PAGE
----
A buyer who failed to settle the purchase of what was claimed to be an instalment contract has lost its bid to recover a $365,000 deposit.
Newlander Development Pty Ltd signed up for the buy of a luxury residence at Pallara in May 2021 with a long settlement.
The initial $30,000 deposit it paid on signing was expressed to be “non-refundable after 48-hours from the contract date” and the balance – which was payable upon the contract becoming unconditional – “non-refundable after satisfaction of due diligence”.
The balance deposit was paid promptly when it became due but when the settlement date arrived in September 2022, the buyer failed to present at settlement to pay the purchase price which resulted in the seller terminating the contract the following day and forfeiting the deposit on the basis of that failure.
Newlander lodged a caveat and filed proceedings seeking specific performance, contending that the termination was unlawful in the context of an instalment contract in the absence of 30 days prior notice from the seller of its intention so to do.
It argued that – given the deposits were “non-refundable” – they were payments of the type contemplated by s 71 of the Property Law Act as the buyer did not become entitled to receive a conveyance in exchange.
That was particularly so – it submitted – because the “non-refundable” special condition did not include words to the effect “except in the case of the seller’s default”
Sellers Jung Kyun Han and Gyu Young Chae asserted that not to be the case by operation of standard conditions 2.4 and 9.5 of the REIQ format contract.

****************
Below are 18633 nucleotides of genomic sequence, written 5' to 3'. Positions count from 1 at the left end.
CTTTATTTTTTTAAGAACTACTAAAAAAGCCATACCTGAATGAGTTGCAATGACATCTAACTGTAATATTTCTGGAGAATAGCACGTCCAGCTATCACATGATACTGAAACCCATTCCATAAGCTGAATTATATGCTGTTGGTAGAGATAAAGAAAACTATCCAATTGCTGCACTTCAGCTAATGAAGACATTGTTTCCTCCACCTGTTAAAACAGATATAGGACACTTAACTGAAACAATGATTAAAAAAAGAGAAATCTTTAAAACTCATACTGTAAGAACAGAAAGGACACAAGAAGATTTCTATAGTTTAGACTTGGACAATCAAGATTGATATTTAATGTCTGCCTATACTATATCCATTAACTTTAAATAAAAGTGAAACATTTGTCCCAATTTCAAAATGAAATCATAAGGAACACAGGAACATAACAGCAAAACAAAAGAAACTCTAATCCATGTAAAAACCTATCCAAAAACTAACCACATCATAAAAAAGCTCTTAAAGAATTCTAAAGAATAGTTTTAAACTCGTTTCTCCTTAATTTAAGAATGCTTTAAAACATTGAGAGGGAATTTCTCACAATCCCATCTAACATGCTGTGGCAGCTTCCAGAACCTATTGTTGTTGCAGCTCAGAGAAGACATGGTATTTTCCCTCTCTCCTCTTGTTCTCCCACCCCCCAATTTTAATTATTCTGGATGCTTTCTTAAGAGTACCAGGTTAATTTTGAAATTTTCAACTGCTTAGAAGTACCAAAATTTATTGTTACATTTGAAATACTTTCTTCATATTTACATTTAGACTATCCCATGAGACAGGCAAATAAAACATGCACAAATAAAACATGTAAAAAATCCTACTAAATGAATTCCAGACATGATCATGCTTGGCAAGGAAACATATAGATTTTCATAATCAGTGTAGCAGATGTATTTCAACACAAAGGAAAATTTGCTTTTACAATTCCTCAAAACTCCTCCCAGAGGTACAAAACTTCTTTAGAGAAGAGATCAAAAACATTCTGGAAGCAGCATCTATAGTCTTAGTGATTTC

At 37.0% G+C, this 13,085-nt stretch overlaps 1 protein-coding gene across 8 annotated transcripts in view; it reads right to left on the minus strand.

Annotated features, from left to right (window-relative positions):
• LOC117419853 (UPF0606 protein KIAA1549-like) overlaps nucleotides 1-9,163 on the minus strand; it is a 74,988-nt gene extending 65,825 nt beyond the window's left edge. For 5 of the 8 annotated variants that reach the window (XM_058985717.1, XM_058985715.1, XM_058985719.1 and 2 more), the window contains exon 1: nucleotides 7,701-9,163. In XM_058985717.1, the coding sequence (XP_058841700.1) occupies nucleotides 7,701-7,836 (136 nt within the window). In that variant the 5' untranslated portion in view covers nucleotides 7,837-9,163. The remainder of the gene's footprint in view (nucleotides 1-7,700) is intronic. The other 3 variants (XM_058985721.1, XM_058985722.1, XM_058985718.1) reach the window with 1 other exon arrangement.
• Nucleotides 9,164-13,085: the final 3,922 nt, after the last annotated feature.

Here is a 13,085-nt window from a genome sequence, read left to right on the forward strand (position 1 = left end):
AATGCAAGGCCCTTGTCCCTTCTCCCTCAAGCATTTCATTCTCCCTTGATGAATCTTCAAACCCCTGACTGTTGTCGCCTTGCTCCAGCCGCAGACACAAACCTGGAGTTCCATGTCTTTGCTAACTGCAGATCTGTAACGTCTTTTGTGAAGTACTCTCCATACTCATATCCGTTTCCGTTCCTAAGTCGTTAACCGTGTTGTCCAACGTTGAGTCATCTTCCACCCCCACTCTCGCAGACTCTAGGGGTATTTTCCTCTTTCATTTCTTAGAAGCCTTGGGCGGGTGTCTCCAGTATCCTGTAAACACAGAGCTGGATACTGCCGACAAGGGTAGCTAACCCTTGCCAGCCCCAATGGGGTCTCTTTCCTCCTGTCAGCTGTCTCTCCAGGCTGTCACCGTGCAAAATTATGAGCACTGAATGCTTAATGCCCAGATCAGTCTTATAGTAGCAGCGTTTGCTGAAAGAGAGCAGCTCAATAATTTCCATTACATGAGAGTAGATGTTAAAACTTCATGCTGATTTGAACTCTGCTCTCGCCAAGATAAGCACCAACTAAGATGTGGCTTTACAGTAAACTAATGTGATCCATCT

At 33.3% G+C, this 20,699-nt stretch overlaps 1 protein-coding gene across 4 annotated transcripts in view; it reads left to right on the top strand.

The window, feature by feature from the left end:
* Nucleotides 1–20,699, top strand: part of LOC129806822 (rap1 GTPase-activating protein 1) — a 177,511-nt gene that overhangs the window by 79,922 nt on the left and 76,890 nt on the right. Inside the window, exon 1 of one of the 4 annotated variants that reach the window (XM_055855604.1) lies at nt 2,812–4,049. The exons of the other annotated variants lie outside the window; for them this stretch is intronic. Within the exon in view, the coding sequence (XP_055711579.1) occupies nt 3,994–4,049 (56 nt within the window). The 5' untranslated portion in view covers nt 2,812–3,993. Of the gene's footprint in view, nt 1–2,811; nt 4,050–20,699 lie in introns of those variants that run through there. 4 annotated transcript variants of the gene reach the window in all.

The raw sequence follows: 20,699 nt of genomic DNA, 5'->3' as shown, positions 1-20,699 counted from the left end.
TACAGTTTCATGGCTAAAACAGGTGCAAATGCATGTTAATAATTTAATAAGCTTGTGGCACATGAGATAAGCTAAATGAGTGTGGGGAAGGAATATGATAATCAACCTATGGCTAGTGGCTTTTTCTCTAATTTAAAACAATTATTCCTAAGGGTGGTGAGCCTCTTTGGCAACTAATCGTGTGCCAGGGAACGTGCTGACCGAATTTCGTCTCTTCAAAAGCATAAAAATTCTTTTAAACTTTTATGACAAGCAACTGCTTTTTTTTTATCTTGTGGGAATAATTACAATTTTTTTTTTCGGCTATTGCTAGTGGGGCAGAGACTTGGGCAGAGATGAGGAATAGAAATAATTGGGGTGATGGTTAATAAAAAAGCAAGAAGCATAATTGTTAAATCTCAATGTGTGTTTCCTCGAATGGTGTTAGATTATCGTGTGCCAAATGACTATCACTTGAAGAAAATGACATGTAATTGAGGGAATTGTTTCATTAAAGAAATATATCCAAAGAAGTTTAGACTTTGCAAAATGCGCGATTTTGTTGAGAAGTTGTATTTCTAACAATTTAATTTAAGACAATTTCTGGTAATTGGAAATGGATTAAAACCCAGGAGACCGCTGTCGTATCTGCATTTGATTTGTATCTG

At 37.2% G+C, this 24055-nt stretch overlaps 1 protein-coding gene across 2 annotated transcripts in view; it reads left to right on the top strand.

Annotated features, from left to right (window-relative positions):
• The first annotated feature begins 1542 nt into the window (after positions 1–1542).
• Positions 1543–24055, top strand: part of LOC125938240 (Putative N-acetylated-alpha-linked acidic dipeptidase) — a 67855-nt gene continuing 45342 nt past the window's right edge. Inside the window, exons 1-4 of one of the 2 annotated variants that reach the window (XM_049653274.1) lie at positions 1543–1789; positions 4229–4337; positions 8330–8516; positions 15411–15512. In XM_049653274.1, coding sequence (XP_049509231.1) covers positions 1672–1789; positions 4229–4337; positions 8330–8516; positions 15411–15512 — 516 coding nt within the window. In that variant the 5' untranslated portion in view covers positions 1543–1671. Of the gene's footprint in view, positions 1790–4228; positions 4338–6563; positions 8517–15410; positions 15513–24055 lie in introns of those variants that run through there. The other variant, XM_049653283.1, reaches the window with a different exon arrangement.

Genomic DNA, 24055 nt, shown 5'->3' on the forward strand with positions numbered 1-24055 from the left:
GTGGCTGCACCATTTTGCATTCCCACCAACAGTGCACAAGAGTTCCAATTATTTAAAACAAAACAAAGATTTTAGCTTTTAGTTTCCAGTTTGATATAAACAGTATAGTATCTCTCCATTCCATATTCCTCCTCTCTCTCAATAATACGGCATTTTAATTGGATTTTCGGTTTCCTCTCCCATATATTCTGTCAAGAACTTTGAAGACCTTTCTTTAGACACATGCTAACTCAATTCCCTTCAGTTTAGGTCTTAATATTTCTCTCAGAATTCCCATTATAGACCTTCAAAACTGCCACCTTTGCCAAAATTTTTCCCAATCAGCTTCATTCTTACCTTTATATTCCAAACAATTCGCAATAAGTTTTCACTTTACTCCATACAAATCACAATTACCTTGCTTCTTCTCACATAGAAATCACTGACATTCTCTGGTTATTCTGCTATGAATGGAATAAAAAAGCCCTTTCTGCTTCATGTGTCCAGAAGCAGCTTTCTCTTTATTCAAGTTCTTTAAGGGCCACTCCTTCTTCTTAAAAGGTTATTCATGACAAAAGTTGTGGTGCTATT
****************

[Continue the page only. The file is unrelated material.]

Those clauses, they argued, preserved the buyers right to sue the seller for a refund of the deposit should they have terminated the contract as a result of a seller breach.
Chief Justice Helen Bowskill agreed.
Because the contract had not removed Newland’s capacity to sue for recovery of the deposit in those circumstances it was not truly “non-refundable” but rather, retained the character of a deposit that was liable to be forfeited by the seller in the event of the buyer’s default.
The absence of words in the special condition to the effect “except in the case of the seller’s default” did not alter that conclusion.
Only if standard conditions 2.4 and 9.5 had also been modified with an explanation that the deposits or one of the we not to be refundable under any circumstances whatsoever, could a deposit have the character contended for by the buyer.
Chief Justice Bowskill ordered in favour of the Seller that summary judgement be entered against the buyer and that its deposit be forfeited.